Dallosto v. Colvin
MEMORANDUM Opinion and Order; Plaintiff's motion for summary judgment is granted, the Government's motion is denied, and the case is remanded to the Commissioner for further proceedings consistent with this opinion. (See attachment for full detail.) Signed by the Honorable Iain D. Johnston on 10/10/2017: (yxp, )
UNITED STATES DISTRICT COURT
NORTHERN DISTRICT OF ILLINOIS
Nancy A. Berryhill, Acting
Commissioner of Social Security, 1
No. 16 CV 50294
Magistrate Judge Iain D. Johnston
MEMORANDUM OPINION AND ORDER
This is a Social Security disability benefits appeal. Plaintiff Kari Dallosto filed her
applications in early 2012, shortly after being hospitalized for 13 days because of a manic
episode that apparently started at a party at her parent’s house. She was then 25 years old.
Everyone, including the administrative law judge (“ALJ”), agrees that she has bipolar disorder
and personality disorder. She suffers from difficult personal relationships and has engaged in risk
taking behaviors and drug use. For example, she told a nurse that she once “[j]umped out of [a]
two story building and landed on her feet.” R. 512. She became pregnant at age 16 and had a
daughter. Still, after high school, she was able to work in a series of jobs as a hairdresser until the
February 2012 hospitalization.
This hospitalization serves as an anchor point in the competing factual narratives. In the
ALJ’s view, the hospitalization was plaintiff’s low point and was one-off event—perhaps caused
by the illegal drugs taken at the party—and plaintiff thereafter made steady improvement
through therapy and medication. She was even able to work again as a hairdresser, albeit parttime at a nursing home, and took care of her daughter and exercised and did other things showing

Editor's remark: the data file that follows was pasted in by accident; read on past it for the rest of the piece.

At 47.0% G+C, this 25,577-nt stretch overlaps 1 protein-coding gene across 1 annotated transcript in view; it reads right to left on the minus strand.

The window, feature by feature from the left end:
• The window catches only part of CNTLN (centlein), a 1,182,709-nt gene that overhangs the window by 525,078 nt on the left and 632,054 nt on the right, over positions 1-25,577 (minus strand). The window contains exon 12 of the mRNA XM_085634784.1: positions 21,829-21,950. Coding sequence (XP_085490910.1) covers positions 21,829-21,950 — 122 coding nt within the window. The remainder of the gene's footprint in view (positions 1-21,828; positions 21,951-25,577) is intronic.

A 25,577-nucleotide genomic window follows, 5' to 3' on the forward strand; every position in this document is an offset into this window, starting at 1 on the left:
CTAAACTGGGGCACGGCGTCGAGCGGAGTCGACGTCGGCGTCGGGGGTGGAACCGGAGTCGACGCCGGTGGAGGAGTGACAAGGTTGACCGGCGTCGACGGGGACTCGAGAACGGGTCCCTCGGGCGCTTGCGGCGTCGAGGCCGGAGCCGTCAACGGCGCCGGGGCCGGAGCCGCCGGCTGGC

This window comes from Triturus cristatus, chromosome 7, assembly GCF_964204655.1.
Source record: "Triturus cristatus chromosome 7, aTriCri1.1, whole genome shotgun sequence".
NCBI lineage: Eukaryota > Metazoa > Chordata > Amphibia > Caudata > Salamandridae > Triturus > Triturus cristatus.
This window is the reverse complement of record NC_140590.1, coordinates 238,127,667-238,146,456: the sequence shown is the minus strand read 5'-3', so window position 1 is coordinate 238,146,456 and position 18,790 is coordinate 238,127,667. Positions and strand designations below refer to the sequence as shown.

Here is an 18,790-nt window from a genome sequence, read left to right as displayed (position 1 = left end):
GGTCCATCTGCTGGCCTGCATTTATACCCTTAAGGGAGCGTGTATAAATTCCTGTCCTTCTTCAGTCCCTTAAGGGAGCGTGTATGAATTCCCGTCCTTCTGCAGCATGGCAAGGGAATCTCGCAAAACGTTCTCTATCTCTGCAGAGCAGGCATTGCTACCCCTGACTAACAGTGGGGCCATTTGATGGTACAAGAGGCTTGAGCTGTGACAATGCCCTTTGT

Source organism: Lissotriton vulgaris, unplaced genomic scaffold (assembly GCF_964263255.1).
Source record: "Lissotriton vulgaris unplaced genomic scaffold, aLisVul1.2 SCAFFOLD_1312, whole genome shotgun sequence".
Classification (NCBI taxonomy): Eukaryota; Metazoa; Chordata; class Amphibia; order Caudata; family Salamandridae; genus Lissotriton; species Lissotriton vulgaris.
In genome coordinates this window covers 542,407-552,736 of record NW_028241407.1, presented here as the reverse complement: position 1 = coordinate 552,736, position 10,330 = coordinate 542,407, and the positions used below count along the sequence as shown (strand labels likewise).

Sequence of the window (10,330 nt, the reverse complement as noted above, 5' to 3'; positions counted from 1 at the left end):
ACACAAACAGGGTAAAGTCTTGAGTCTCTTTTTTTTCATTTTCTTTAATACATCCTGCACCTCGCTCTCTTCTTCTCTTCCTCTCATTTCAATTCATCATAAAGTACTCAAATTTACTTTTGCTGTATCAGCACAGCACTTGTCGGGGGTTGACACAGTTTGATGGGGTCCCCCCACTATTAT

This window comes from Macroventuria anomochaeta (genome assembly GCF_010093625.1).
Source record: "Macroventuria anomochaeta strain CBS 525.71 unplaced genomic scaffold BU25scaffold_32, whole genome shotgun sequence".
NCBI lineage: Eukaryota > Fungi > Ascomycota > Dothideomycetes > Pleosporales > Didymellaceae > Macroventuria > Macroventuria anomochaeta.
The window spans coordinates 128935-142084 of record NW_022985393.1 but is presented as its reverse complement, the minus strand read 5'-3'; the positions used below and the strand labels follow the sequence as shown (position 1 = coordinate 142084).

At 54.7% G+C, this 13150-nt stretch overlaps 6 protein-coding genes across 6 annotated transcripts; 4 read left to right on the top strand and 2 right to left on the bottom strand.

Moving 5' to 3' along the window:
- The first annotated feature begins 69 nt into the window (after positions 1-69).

Nancy A. Berryhill has been substituted for Carolyn W. Colvin. Fed. R. Civ. P. 25(d).
the ability to work full-time. The ALJ also acknowledged that plaintiff had a few relapses in the
post-hospitalization period from 2012 to 2015, but the ALJ viewed these problems as being
caused by plaintiff’s voluntary choice to quit counseling and take illegal drugs. Essentially, the
ALJ believed that plaintiff’s problems were lifestyle choices. As the ALJ stated, “chaos is a
choice” and “not a complete medical restriction.” R. 21.
A different view was offered by plaintiff’s long-term therapist, Alison Wintrode, who
treated plaintiff for many years. She opined, both in a letter and later in testimony at the
administrative hearing, that the hospitalization led to a worsening of plaintiff’s condition (it went
form “moderate to severe”) such that she was no longer able to work full-time. In the letter, she
stated that plaintiff had “frequent volatile relationships,” that she had only a “small and unstable”
support system, that she had periods when she stopped counseling and quit her medication, and
that she would have “a great deal of difficulty concentrating, staying on task and completing the
requirements of her job.” R. 683. In addition, she stated that plaintiff’s visits with psychiatrists
were “short and hurried.” These psychiatrists “quickly dismissed or ignored” her concerns.
The latter statements appear to be referring to plaintiff’s treatment with two medication